En EspaŅol

Q. Who is Mr. Smarty Plants?

A: There are those who suspect Wildflower Center volunteers are the culpable and capable culprits. Yet, others think staff members play some, albeit small, role. You can torture us with your plant questions, but we will never reveal the Green Guru's secret identity.

Help us grow by giving to the Plant Database Fund or by becoming a member

Did you know you can access the Native Plant Information Network with your web-enabled smartphone?

Share

Ask Mr. Smarty Plants

Ask Mr. Smarty Plants is a free service provided by the staff and volunteers at the Lady Bird Johnson Wildflower Center.

Search Smarty Plants
    
 
See a list of all Smarty Plants questions
Can't find the answer in our existing FAQs, submit a question to Mr. Smarty Plants.
Need help with plant identification, visit the plant identification page.
 
rate this answer
Not Yet Rated

Sunday - October 03, 2010

From: Binghamton, NY
Region: Northeast
Topic: Erosion Control
Title: Plants to prevent riverbank erosion in NY
Answered by: Anne Bossart

QUESTION:

Dear Mr. Smarty Plants, I'm doing research into riverbank erosion in Broome County, NY, and I was wondering if you had some sort of resource that would be able to tell me which species of grasses, shrubs, and trees native to Broome County are best for reducing/eliminating erosion.

ANSWER:

Plants that have fibrous root systems or spread by runners are the best for preventing erosion.

You can select plants native to NY by searching our Plant Database using the Combination Search feature and selecting the plant type (trees, shrubs or grasses) and light and moisture conditions. You will also find the Evergreen.ca database helpful since most of the plants native to your area are also native to Ontario. On their Advanced Search page simply select Ontario, native species only, Riparian Habitat and check yes for erosion control.  You can cross reference that list of 67 plants with the combination searches for NY on our database and select plants that are readily available in your area.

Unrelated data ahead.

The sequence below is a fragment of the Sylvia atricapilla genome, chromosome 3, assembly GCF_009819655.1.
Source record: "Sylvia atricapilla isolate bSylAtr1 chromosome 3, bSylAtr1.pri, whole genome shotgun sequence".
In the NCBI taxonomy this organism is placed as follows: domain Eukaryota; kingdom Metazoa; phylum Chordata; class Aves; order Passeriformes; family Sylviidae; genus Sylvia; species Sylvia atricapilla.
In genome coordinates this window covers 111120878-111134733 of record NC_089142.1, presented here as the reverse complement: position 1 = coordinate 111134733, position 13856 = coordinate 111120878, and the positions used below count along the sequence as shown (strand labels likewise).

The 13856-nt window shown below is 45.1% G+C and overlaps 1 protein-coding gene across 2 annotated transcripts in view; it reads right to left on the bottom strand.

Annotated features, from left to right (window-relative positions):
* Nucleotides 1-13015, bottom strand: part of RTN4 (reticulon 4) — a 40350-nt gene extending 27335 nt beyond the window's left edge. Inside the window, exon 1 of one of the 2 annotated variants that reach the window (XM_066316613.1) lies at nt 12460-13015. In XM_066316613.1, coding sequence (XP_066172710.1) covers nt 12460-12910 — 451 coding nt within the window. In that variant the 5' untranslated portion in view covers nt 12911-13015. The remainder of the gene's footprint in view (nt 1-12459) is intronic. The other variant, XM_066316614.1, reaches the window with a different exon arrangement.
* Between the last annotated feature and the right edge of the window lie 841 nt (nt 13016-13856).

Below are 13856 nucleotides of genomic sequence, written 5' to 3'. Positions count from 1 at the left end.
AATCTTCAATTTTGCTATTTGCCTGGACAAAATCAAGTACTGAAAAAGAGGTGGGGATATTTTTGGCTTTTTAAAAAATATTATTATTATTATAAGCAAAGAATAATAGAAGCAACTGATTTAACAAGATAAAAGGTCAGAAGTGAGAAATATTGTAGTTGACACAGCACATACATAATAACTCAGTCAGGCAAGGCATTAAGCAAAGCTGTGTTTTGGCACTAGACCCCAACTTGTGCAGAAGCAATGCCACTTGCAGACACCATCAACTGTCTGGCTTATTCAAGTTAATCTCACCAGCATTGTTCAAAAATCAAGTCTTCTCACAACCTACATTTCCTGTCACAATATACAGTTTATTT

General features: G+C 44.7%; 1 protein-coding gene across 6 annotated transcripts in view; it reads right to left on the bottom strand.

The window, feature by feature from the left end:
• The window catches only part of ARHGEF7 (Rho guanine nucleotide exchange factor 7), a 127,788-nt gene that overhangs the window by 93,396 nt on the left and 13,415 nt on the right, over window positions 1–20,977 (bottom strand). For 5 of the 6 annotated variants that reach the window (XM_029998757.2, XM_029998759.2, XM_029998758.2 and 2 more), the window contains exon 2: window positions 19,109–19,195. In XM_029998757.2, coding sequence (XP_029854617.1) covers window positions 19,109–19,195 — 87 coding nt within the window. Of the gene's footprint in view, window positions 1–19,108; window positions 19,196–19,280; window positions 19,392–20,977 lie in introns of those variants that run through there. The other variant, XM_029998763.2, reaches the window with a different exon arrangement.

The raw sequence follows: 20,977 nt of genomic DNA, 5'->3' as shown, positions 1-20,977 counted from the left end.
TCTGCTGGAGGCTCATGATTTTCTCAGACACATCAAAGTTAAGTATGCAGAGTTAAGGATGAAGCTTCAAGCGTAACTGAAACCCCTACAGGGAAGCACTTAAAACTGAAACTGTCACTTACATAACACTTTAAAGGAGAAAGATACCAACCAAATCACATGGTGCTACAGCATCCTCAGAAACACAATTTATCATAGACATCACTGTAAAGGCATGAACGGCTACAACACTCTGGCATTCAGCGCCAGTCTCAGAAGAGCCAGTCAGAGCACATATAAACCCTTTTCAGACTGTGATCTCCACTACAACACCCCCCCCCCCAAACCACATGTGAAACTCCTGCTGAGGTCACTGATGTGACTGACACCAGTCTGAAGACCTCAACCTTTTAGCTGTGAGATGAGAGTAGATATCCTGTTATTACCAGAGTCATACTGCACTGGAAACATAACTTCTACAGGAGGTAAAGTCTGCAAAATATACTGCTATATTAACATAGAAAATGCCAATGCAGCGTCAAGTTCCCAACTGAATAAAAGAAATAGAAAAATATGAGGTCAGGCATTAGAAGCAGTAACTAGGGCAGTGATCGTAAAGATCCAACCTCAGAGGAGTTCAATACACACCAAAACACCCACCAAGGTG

Here are some of my favourites from those lists:

Grasses

Elymus canadensis (Canada wildrye or canada wild rye)

Hierochloe odorata (Sweetgrass)

Panicum virgatum (Switchgrass)

Schoenoplectus tabernaemontani (Softstem bulrush)

Shrubs

Arctostaphylos uva-ursi (Kinnikinnick)

Cephalanthus occidentalis (Common buttonbush)

Cornus sericea (Redosier dogwood)

Physocarpus opulifolius (Atlantic ninebark)

Rubus odoratus (Purpleflowering raspberry)

Sambucus nigra ssp. canadensis (Common elderberry)

Spiraea alba (White meadowsweet)

Trees

Abies balsamea (Balsam fir)   Images (from Evergreen.ca)

Acer rubrum (Red maple)

Larix laricina (American larch) Images (from Evergreen.ca)

Prunus virginiana (Chokecherry)

Thuja occidentalis (Arborvitae)


Elymus canadensis


Hierochloe odorata


Panicum virgatum


Schoenoplectus tabernaemontani


Arctostaphylos uva-ursi


Cephalanthus occidentalis


Cornus sericea


Physocarpus opulifolius


Rubus odoratus


Sambucus nigra ssp. canadensis


Spiraea alba


Acer rubrum


Prunus virginiana


Thuja occidentalis

 

 

 

 

 

 

 

 

 

More Erosion Control Questions

Groundcover for erosion control in Missouri
July 23, 2008 - Can you suggest a ground cover to stop erosion on a slight slope in my backyard? I live in Missouri - the soil is very poor in this area and has lots of rock underneath the soil. The yard drains int...
view the full question and answer

Riverbank retention in VA
March 26, 2012 - I need some groundcover/bank retention for a Virginia riverbank in mixed sun and shade. I want to plant something native to VA. the area is out of the water but subject to occasional (4-5 times per y...
view the full question and answer

Establishing wildflowers on a slope in Virginia
August 18, 2012 - From Roanoke Virginia. I have a steep bank rising from one side of my driveway to woods above. Different areas vary from full sun, to half day shade. It is possible to carefully walk/stand on it, we a...
view the full question and answer

Erosion Control in a Mid-Atlantic Shoreline
April 09, 2012 - My family owns a riverfront property off of Machodoc Creek which runs into the Potomac on the Virginia side. The water is roughly 3 feet deep at the shoreline and concrete cylinders are used to contro...
view the full question and answer

Retention ponds for states in southeast, from Greenville SC
July 14, 2012 - We provide maintenance for Stormwater detention ponds and are looking for native grasses to plant in the bottom and sides of typically dry detention basins. Prefer low growing grasses that spread to...
view the full question and answer

Smarty Plants's Facebook profile Support the Wildflower Center by Donating Online or Becoming a Member today.

Mr. Smarty Plants wants you to be his Facebook friend. Click the Facebook icon to add yourself to Mr. Smarty Plants list of friends.
E-NEWSLETTER | BECOME A MEMBER | DONATE NOW | MEDIA | SITEMAP | STAFF
© 2015 Lady Bird Johnson Wildflower Center